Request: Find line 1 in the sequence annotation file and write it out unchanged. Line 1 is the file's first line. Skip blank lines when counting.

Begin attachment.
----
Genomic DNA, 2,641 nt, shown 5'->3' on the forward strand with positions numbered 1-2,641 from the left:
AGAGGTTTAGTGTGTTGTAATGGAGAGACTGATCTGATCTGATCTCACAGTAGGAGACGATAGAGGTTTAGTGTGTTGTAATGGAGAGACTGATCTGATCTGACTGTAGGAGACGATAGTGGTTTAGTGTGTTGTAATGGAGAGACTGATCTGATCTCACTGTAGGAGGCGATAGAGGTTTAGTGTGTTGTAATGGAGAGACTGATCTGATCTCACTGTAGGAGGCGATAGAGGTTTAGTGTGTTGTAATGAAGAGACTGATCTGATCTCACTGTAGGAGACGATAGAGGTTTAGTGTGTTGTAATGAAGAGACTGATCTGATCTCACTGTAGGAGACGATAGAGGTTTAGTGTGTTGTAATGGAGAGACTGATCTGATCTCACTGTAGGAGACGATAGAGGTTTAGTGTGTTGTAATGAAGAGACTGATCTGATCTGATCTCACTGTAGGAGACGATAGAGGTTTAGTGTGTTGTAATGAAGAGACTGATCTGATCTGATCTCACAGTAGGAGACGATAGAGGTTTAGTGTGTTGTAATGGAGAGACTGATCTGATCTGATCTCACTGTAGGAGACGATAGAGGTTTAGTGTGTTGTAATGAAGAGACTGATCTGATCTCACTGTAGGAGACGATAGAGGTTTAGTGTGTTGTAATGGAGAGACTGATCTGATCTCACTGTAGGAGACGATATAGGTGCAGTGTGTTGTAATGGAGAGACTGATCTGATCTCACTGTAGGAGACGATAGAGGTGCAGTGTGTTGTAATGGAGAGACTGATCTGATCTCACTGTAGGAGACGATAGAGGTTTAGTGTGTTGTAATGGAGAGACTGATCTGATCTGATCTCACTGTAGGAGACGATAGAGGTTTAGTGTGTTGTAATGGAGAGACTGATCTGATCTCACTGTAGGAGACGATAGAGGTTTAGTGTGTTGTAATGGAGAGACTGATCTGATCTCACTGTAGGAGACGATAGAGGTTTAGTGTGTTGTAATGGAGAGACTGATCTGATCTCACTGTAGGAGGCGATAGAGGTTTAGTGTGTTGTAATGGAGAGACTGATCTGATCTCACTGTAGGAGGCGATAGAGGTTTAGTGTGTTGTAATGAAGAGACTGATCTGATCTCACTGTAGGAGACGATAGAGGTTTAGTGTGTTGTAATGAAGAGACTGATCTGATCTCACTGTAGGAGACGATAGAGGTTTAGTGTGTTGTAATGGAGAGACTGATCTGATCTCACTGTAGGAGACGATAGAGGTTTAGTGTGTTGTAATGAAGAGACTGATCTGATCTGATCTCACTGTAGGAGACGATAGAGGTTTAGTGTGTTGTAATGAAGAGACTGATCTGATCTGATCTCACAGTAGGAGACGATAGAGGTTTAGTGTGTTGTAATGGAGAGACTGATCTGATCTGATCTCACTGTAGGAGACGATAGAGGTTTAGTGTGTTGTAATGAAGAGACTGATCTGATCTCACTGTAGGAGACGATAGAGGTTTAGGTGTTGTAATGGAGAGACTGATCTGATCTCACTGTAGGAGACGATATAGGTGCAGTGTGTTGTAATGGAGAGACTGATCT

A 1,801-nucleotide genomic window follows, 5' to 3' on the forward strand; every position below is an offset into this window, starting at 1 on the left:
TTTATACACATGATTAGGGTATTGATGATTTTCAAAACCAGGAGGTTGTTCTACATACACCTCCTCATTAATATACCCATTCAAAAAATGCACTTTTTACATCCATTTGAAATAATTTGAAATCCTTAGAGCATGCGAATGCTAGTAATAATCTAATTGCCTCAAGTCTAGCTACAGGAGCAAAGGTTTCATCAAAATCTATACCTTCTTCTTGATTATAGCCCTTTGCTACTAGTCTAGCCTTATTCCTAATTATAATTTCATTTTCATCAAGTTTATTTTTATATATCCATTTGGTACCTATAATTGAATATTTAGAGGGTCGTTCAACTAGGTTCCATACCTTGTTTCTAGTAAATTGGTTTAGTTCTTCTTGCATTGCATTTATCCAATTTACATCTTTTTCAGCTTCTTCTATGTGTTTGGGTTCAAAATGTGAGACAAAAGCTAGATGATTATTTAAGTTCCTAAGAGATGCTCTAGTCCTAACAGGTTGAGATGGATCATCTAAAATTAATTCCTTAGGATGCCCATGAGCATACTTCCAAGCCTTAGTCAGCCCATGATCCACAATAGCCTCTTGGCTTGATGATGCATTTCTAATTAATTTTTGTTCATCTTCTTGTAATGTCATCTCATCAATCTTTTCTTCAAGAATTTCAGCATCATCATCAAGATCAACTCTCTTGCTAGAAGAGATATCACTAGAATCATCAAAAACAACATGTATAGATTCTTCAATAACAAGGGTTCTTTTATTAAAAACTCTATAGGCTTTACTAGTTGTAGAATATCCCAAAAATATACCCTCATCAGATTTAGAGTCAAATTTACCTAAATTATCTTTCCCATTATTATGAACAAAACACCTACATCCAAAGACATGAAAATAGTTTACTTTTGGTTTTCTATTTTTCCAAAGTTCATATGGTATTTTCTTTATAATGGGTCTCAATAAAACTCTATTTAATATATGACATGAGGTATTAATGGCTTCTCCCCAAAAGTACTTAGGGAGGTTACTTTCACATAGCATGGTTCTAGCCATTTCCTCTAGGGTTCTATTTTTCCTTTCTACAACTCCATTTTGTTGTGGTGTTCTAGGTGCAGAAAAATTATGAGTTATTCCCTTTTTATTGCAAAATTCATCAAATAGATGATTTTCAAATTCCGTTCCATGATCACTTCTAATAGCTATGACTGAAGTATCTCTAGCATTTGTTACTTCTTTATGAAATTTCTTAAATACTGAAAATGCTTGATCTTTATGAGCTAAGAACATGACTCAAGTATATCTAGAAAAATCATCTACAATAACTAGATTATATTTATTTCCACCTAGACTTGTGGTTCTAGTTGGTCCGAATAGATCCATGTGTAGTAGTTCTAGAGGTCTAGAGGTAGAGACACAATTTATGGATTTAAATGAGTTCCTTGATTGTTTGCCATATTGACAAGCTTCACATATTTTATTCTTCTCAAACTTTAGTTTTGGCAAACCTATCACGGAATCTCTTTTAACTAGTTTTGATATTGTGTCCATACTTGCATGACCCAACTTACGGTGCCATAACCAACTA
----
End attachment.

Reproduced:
Genomic DNA, 2,641 nt, shown 5'->3' on the forward strand with positions numbered 1-2,641 from the left: